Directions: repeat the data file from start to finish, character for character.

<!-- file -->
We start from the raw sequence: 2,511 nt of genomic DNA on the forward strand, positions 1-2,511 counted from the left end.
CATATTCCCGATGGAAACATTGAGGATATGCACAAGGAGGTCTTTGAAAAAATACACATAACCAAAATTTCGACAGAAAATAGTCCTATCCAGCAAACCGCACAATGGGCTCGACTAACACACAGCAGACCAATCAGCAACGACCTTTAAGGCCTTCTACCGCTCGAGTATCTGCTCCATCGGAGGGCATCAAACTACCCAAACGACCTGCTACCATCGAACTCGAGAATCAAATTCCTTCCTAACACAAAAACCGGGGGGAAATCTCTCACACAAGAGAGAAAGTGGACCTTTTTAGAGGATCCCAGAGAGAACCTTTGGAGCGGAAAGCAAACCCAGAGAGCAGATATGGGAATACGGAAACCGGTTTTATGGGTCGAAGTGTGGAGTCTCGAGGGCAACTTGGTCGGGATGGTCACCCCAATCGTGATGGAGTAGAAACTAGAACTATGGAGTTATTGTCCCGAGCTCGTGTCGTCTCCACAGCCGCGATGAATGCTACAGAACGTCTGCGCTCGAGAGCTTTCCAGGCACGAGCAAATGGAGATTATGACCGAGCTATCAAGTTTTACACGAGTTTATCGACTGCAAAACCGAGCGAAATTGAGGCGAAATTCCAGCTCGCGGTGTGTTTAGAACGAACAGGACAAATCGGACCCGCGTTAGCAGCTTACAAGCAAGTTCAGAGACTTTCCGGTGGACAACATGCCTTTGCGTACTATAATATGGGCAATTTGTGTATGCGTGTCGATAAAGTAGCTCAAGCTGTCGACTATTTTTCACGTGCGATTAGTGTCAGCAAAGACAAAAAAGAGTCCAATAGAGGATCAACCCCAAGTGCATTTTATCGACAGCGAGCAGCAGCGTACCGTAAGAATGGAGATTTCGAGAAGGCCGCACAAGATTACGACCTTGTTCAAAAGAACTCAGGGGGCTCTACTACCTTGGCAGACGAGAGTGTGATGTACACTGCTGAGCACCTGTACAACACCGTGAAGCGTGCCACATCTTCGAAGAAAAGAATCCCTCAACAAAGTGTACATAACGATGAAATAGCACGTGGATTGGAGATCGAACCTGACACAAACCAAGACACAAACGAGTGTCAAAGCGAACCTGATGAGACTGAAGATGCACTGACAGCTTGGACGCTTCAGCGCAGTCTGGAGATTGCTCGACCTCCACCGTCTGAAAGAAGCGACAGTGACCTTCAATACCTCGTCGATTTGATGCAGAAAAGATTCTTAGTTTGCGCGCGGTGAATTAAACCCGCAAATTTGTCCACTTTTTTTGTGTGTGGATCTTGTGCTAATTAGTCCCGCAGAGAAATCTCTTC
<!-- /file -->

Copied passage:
We start from the raw sequence: 2,511 nt of genomic DNA on the forward strand, positions 1-2,511 counted from the left end.
CATATTCCCGATGGAAACATTGAGGATATGCACAAGGAGGTCTTTGAAAAAATACACATAACCAAAATTTCGACAGAAAATAGTCCTATCCAGCAAACCGCACAATGGGCTCGACTAACACACAGCAGACCAATCAGCAACGACCTTTAAGGCCTTCTACCGCTCGAGTATCTGCTCCATCGGAGGGCATCAAACTACCCAAACGACCTGCTACCATCGAACTCGAGAATCAAATTCCTTCCTAACACAAAAACCGGGGGGAAATCTCTCACACAAGAGAGAAAGTGGACCTTTTTAGAGGATCCCAGAGAGAACCTTTGGAGCGGAAAGCAAACCCAGAGAGCAGATATGGGAATACGGAAACCGGTTTTATGGGTCGAAGTGTGGAGTCTCGAGGGCAACTTGGTCGGGATGGTCACCCCAATCGTGATGGAGTAGAAACTAGAACTATGGAGTTATTGTCCCGAGCTCGTGTCGTCTCCACAGCCGCGATGAATGCTACAGAACGTCTGCGCTCGAGAGCTTTCCAGGCACGAGCAAATGGAGATTATGACCGAGCTATCAAGTTTTACACGAGTTTATCGACTGCAAAACCGAGCGAAATTGAGGCGAAATTCCAGCTCGCGGTGTGTTTAGAACGAACAGGACAAATCGGACCCGCGTTAGCAGCTTACAAGCAAGTTCAGAGACTTTCCGGTGGACAACATGCCTTTGCGTACTATAATATGGGCAATTTGTGTATGCGTGTCGATAAAGTAGCTCAAGCTGTCGACTATTTTTCACGTGCGATTAGTGTCAGCAAAGACAAAAAAGAGTCCAATAGAGGATCAACCCCAAGTGCATTTTATCGACAGCGAGCAGCAGCGTACCGTAAGAATGGAGATTTCGAGAAGGCCGCACAAGATTACGACCTTGTTCAAAAGAACTCAGGGGGCTCTACTACCTTGGCAGACGAGAGTGTGATGTACACTGCTGAGCACCTGTACAACACCGTGAAGCGTGCCACATCTTCGAAGAAAAGAATCCCTCAACAAAGTGTACATAACGATGAAATAGCACGTGGATTGGAGATCGAACCTGACACAAACCAAGACACAAACGAGTGTCAAAGCGAACCTGATGAGACTGAAGATGCACTGACAGCTTGGACGCTTCAGCGCAGTCTGGAGATTGCTCGACCTCCACCGTCTGAAAGAAGCGACAGTGACCTTCAATACCTCGTCGATTTGATGCAGAAAAGATTCTTAGTTTGCGCGCGGTGAATTAAACCCGCAAATTTGTCCACTTTTTTTGTGTGTGGATCTTGTGCTAATTAGTCCCGCAGAGAAATCTCTTC